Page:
By Catherine O’Grady
The Classics Club hosted a presentation by Matthew Blanchard, a senior history and classic civilization double major, on Thursday in which he recounted his experience excavating with the British Archaeology Project. The event was hosted in the Department of Greek and Latin in McMahon Hall and invited attendees to bring their own lunch during the discussion of ancient civilizations.
Blanchard was interested in archeology at a young age through books and television shows. His passion for ancient civilizations was magnified after he was given the opportunity to study abroad his sophomore year.
Blanchard spent July of 2018 in Grumentum, in the southern region of Italy, with the British Archeology Project, and spent most of his days from 9 a.m. to 6 p.m. on the excavation site. Blanchard worked with a team of 15 students, half from the United States and half British from Cardiff University. The students spent hours scraping back layers of soil searching for artifacts. Any artifacts recovered could have possibly helped them date the soil and determine its uses.
Grumentum was founded in 4th century B.C. by the Lucanian people. The area was covered by a Roman colony in the 1st century. The basic structures of the Roman city still remain. The excavation team worked of recovering fragments of this lost civilization and most of the artifacts they have recovered have come from the Roman city. Blanchard spent his time excavating in the mercantile area of the city. The excavators are still working to find artifacts from the Lucanian people.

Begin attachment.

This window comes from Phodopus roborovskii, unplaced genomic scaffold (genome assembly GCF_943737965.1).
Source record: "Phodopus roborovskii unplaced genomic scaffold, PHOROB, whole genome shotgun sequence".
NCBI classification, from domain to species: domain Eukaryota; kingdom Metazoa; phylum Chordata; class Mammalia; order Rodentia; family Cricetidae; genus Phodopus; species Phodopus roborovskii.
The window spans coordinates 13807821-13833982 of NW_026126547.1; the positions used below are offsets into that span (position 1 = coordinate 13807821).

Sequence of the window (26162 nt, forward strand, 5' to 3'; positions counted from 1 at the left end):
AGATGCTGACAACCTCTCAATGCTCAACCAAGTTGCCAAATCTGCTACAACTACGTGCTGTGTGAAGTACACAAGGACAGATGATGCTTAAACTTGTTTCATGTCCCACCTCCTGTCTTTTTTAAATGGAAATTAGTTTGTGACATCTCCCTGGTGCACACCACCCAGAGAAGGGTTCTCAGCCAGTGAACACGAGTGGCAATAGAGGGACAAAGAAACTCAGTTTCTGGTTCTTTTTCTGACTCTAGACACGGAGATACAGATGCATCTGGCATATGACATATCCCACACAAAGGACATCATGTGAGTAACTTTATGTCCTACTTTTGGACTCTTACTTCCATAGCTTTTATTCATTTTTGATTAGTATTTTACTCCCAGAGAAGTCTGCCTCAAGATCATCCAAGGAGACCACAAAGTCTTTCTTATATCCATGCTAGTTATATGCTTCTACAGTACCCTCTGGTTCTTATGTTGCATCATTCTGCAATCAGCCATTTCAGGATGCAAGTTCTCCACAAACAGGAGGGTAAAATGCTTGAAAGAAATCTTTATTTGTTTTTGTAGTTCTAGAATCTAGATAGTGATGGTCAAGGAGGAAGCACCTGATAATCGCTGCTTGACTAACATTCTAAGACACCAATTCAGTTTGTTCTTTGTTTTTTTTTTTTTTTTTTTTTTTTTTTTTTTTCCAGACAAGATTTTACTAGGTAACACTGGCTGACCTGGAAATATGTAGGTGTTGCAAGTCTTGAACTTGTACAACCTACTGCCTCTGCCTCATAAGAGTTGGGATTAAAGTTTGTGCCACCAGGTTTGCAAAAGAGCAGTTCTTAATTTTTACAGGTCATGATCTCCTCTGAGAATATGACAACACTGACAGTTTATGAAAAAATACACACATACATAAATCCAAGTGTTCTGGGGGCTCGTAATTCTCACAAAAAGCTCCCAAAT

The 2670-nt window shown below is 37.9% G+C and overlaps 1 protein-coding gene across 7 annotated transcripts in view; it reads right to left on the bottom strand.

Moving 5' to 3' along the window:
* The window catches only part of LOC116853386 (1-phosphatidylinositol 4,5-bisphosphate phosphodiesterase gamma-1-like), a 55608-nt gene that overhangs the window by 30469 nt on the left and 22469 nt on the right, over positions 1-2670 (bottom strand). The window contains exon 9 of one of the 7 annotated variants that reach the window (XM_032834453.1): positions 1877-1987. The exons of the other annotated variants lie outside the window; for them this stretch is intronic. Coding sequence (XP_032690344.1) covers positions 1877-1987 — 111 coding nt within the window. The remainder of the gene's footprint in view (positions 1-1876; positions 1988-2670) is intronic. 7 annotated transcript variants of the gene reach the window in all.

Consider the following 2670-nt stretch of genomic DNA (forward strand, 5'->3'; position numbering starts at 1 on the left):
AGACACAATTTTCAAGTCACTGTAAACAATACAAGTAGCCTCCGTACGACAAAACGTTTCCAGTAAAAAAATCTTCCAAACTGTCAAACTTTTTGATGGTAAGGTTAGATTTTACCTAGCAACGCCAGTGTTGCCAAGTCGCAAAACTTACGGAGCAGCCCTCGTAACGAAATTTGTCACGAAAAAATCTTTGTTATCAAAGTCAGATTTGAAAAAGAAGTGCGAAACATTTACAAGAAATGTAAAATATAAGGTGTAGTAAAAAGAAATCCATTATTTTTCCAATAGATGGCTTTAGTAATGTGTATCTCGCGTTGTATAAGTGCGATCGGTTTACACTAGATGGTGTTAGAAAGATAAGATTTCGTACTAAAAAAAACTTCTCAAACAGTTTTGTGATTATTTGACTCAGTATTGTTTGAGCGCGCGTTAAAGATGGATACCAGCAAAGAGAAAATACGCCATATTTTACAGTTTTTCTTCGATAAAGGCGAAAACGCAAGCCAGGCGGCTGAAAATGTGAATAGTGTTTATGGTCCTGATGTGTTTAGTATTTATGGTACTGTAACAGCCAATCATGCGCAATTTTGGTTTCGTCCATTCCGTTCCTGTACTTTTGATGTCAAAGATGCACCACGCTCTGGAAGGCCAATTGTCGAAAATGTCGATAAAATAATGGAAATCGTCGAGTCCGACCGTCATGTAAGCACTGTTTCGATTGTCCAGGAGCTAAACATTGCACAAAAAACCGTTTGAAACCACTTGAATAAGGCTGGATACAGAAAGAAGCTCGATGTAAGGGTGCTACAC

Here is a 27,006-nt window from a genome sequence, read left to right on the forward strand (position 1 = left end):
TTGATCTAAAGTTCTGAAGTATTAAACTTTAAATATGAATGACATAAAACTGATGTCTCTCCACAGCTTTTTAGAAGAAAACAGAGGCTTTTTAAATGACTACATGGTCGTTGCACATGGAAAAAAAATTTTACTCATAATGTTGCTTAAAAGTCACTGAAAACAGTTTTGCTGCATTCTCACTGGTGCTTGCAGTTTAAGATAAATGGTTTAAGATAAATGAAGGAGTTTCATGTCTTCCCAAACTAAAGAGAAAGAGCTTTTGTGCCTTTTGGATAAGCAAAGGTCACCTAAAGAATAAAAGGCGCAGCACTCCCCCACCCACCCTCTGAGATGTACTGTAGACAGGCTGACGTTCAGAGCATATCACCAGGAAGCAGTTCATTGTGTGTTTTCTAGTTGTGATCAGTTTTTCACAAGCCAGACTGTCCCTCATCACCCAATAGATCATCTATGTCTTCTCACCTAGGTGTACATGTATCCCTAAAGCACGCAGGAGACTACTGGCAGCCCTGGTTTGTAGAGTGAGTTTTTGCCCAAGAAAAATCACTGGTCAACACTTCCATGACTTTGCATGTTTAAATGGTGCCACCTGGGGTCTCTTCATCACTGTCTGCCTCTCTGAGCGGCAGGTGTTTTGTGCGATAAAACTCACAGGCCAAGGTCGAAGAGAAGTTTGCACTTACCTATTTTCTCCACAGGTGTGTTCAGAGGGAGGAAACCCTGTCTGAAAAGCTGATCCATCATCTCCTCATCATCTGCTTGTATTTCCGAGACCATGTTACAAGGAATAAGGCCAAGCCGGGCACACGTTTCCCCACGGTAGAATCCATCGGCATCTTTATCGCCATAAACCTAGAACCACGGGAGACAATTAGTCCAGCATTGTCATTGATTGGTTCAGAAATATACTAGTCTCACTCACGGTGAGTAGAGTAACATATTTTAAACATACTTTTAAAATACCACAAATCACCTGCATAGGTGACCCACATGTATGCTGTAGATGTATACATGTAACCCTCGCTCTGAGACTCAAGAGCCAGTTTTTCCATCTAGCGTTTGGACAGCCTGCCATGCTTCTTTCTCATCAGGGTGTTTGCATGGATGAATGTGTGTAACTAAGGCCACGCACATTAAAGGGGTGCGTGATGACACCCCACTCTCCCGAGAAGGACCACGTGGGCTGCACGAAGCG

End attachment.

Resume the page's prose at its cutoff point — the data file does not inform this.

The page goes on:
Blanchard, himself, found bone shards and ceramic sherds, but what caught his eye were the coins he discovered.
“[coins] are a piece of art and a piece of someone’s life that you are sharing across the centuries,” said Blanchard.
All of the artifacts Blanchard and his fellow excavators discovered were documented and given to the local museum in Grumentum.
After graduation, Blanchard will attend the University of Massachusetts at Amherst, where he will work towards his masters degree in Art History. Blanchard highly recommends this program to anyone even slightly interested in archeology.
“I know that you will not regret it because of what you will learn about the world around you, about where you have excavated, about the ancient world, but most importantly what you learn about yourself,” said Blanchard. More information about the British Archaeology Project can be found on their website.